Conference Agenda

Overview and details of the sessions of this conference. Please select a date or location to show only sessions at that day or location. Please select a single session for detailed view (with abstracts and downloads if available).

Please note that all times are shown in the time zone of the conference. The current conference time is: 26th Nov 2022, 02:32:13pm CET

 
 
Session Overview
Session
MS-78: Science meets art: X-ray spectrometry and X-ray diffraction in art and archaeology
Time:
Friday, 20/Aug/2021:
10:20am - 12:45pm

Session Chair: Gilberto Artioli
Session Chair: Sebastian Bette
Location: Club H

100 1st floor

 Invited: Katrien Keune (Netherlands), Christoph Berthold (Germany)


Session Abstract

The observation of symmetries is common in nature as in the scientific and artistic world. These are found in physics in multiple contexts, in mechanics (Kepler’s laws) in biology, geology and crystallography as well as in architectural and artistic human constructions. Originally the word symmetry is derived from the Latin ‘symmetria’, in turn derived from the Greek summetria ‘just measure, proportion’. It includes the meaning ‘regularity and harmony in the parts of an object’ when speaking of a work of art. For many years, the concept of symmetry was reduced to bilateral symmetry but later evolved to include the symmetry that maintains an invariant centre (point group symmetry), as well as the spatial symmetries that repeat a building motif in two- and three-dimensional space by translation (plane and space group symmetries, respectively). The study of symmetry has been an important part of the human endeavor in its perennial search for higher levels of appreciation and understanding of the physical world around us. In recent times, particularly among mathematicians, solid state scientists and artists, it has also inspired a myriad of attempts to interpret and recreate cultural manifestations based on mathematical concepts. The aim of this transdisciplinary microsymposium, which coincidently takes place in the city where Johannes Kepler wrote his Strena Seu de Nive Sexangula, is to provide a forum for the different perspectives interconnecting science and cultural heritage centered around Mathematics and Crystallography.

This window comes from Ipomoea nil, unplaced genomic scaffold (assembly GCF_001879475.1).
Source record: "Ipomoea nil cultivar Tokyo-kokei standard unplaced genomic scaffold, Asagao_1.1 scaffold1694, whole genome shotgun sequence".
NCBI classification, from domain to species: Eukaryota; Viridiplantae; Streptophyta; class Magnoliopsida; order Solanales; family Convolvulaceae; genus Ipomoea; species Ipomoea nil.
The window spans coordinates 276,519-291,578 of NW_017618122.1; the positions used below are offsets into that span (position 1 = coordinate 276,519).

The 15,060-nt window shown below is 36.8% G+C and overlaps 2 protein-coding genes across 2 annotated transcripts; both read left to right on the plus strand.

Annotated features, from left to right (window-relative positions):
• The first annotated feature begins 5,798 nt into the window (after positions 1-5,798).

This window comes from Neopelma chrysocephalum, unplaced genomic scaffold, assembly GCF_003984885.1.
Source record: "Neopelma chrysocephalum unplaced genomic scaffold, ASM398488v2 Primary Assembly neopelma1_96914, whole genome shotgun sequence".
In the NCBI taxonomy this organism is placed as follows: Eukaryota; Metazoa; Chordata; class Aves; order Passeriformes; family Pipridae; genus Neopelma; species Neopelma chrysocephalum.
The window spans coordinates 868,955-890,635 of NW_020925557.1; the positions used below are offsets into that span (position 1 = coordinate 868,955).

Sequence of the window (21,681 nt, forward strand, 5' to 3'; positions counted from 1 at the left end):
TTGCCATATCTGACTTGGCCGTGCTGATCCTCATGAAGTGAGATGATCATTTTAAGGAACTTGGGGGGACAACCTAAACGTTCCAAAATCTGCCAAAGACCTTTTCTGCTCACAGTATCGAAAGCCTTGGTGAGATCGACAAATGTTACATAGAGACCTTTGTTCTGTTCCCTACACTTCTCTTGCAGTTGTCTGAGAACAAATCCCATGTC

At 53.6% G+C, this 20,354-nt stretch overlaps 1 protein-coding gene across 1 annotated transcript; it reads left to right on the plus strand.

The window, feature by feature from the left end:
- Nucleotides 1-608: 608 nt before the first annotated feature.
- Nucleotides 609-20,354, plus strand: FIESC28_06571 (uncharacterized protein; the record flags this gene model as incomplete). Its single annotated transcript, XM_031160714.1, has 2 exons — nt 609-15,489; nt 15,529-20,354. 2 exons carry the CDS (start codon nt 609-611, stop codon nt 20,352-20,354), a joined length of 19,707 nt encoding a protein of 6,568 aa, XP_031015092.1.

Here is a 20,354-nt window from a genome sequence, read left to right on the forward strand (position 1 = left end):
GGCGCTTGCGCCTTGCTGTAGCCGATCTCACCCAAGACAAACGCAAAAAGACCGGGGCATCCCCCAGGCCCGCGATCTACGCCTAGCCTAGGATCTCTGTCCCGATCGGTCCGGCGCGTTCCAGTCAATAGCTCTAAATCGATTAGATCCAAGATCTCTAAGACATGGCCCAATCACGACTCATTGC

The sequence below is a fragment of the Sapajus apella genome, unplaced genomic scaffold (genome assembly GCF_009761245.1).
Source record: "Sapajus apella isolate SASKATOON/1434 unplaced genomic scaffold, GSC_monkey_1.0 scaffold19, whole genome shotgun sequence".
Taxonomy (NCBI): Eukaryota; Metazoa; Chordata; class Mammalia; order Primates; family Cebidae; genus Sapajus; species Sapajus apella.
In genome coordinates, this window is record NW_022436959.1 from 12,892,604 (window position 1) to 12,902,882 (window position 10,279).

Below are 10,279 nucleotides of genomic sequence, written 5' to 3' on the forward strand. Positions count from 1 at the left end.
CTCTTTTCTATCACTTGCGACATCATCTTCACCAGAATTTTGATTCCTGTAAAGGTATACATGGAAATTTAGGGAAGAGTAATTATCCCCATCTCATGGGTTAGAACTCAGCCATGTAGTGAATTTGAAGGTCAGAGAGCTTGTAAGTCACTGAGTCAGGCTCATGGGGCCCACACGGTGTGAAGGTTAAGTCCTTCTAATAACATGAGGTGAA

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Presentations
10:20am - 10:25am

Introduction to session

Gilberto Artioli, Sebastian Bette



10:25am - 10:55am

Operation Night Watch: macro- and microscale X-ray imaging studies on the Rembrandts’ masterpiece The Night Watch in the Rijksmuseum.

Katrien Keune1, Victor Gonzalez1, Annelies Loon1, Frederique Broers1, Nouchka Keyser de1, Petria Noble1, Frederik VanMeert2, Steven DeMeyer2, Koen Janssens2

1Rijksmuseum, Amsterdam, Netherlands, The; 2AXES Research Group, NANOLab Centre of Excellence, University of Antwerp, Belgium,



10:55am - 11:25am

X-ray Microdiffraction of Cultural Heritage: Potentials und Limitations

Christoph Berthold

University of Tuebingen, CCA-BW, Tübingen, Germany



11:25am - 11:45am

XRPD as a tool for the study of pigment-binder interactions: from metal formates to long-chain carboxylates

Silvie Švarcová1, Eva Kočí1, Petr Bezdička1, Silvia Garrappa1, Jiří Plocek1, Ruslan Barranikov1, Libor Kobera2

1Institute of Inorganic chemistry of the Czech Academy of Sciences, Husinec-Řež 1001, 250 68 Husinec-Řež, Czech Republic; 2Institute of Macromolecular Chemistry of the Czech Academy of Sciences, Heyrovského nám. 2, 162 06, Praha 6, Czech Republic



11:45am - 12:05pm

Effects of soft tissue on the crystallographic changes to bone mineral upon heating

Hannah Louise Cross, Charlene Elizabeth Greenwood

Keele University, Liverpool, United Kingdom



12:05pm - 12:25pm

A multidisciplinary study unveils the nature of a Roman ink of the I century AD

Chiaramaria Stani1, Lara Gigli2, Simone Pollastri2, Mirta Sibilia3, Alessandro Migliori3, Francesco D’Amico2, Chiara Schmid4, Sabina Licen5, Matteo Crosera5, Gianpiero Adami5, Pierluigi Barbieri5, Jasper R. Plaisier2, Giuliana Aquilanti2, Lisa Vaccari2, Stefano Buson6, Federica Gonzato6

1CERIC-ERIC, Basovizza, Trieste, Italy; 2Elettra Sincrotrone Trieste S.C.p.A, Basovizza, Trieste, Italy; 3Nuclear Science and Instrumentation Laboratory, Physics section, IAEA, Seibersdorf, Austria; 4Department of Engineering and Architecture, University of Trieste, Trieste, Italy; 5Department of Chemical and Pharmaceutical Sciences, University of Trieste, Trieste, Italy; 6Museo Nazionale Atestino, Este, Padova, Italy



12:25pm - 12:45pm

A new tool for ancient artefact conservation studies: Electron Diffraction Tomography to study blue corrosion product in Chinese Bronze sample

Partha Pratim Das1, Enrico Mugnaioli2, Quanyu Wang3, Stavros Nicolopoulos1, Mauro Gemmi2

1NanoMEGAS SPRL, Rue Émile Claus 49 bte 9, 1050, Brussels, Belgium; 2Center for Nanotechnology Innovation@NEST, Istituto Italiano di Tecnologia, Piazza San Silvestro 12, 56127, Pisa, Italy; 3Institute of Cultural Heritage, Shandong University, 72 Jimo Binhailu, Qingdao 266237, China



 
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